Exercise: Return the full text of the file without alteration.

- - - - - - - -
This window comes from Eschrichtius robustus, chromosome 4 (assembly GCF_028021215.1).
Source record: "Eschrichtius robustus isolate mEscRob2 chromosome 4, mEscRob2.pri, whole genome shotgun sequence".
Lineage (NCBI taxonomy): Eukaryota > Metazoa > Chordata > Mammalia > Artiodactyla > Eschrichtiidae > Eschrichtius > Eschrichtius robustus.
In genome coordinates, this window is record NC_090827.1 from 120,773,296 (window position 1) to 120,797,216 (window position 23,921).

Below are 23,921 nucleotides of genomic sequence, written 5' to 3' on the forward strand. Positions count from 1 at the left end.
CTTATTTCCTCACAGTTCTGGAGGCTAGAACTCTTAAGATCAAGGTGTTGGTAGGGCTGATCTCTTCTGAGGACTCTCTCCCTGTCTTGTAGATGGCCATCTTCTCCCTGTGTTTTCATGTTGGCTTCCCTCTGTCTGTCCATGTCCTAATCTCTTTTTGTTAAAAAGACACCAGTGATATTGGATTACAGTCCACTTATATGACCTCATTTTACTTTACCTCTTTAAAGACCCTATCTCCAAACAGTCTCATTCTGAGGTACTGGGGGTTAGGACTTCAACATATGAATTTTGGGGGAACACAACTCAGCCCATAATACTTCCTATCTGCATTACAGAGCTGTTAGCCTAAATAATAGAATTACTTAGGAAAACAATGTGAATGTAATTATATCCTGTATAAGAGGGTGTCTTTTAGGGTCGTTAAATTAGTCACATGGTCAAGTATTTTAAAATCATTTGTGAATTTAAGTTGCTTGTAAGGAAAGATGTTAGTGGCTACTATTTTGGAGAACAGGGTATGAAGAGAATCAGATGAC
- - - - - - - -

This window comes from Eschrichtius robustus, chromosome 4 (assembly GCF_028021215.1).
Source record: "Eschrichtius robustus isolate mEscRob2 chromosome 4, mEscRob2.pri, whole genome shotgun sequence".
Lineage (NCBI taxonomy): Eukaryota > Metazoa > Chordata > Mammalia > Artiodactyla > Eschrichtiidae > Eschrichtius > Eschrichtius robustus.
In genome coordinates, this window is record NC_090827.1 from 120,773,296 (window position 1) to 120,797,216 (window position 23,921).

Below are 23,921 nucleotides of genomic sequence, written 5' to 3' on the forward strand. Positions count from 1 at the left end.
CTTATTTCCTCACAGTTCTGGAGGCTAGAACTCTTAAGATCAAGGTGTTGGTAGGGCTGATCTCTTCTGAGGACTCTCTCCCTGTCTTGTAGATGGCCATCTTCTCCCTGTGTTTTCATGTTGGCTTCCCTCTGTCTGTCCATGTCCTAATCTCTTTTTGTTAAAAAGACACCAGTGATATTGGATTACAGTCCACTTATATGACCTCATTTTACTTTACCTCTTTAAAGACCCTATCTCCAAACAGTCTCATTCTGAGGTACTGGGGGTTAGGACTTCAACATATGAATTTTGGGGGAACACAACTCAGCCCATAATACTTCCTATCTGCATTACAGAGCTGTTAGCCTAAATAATAGAATTACTTAGGAAAACAATGTGAATGTAATTATATCCTGTATAAGAGGGTGTCTTTTAGGGTCGTTAAATTAGTCACATGGTCAAGTATTTTAAAATCATTTGTGAATTTAAGTTGCTTGTAAGGAAAGATGTTAGTGGCTACTATTTTGGAGAACAGGGTATGAAGAGAATCAGATGAC